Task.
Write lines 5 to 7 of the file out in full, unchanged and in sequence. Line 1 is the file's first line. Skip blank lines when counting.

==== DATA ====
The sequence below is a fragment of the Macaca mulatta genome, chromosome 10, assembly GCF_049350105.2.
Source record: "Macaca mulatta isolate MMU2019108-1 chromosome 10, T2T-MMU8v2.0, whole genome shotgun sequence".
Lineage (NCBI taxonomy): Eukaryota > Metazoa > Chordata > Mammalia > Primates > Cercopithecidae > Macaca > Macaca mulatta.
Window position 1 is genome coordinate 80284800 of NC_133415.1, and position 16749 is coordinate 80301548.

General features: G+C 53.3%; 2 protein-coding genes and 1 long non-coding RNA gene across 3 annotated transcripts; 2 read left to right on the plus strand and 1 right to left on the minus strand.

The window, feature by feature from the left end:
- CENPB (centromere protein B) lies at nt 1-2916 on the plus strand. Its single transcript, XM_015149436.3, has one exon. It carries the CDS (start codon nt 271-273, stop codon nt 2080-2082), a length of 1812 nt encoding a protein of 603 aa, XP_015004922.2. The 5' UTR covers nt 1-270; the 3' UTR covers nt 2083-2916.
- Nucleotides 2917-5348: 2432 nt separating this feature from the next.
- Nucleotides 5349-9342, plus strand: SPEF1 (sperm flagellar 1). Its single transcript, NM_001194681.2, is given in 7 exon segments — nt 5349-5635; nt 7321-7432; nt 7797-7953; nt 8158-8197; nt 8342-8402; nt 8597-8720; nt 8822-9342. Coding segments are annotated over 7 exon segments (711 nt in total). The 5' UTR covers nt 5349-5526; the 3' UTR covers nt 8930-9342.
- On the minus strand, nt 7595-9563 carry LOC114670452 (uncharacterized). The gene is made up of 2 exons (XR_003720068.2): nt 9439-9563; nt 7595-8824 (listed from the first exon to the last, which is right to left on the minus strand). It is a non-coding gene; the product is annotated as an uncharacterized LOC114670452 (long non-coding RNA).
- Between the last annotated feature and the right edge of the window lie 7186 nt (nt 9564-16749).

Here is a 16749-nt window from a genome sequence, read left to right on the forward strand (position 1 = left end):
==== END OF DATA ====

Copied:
General features: G+C 53.3%; 2 protein-coding genes and 1 long non-coding RNA gene across 3 annotated transcripts; 2 read left to right on the plus strand and 1 right to left on the minus strand.

The window, feature by feature from the left end:
- CENPB (centromere protein B) lies at nt 1-2916 on the plus strand. Its single transcript, XM_015149436.3, has one exon. It carries the CDS (start codon nt 271-273, stop codon nt 2080-2082), a length of 1812 nt encoding a protein of 603 aa, XP_015004922.2. The 5' UTR covers nt 1-270; the 3' UTR covers nt 2083-2916.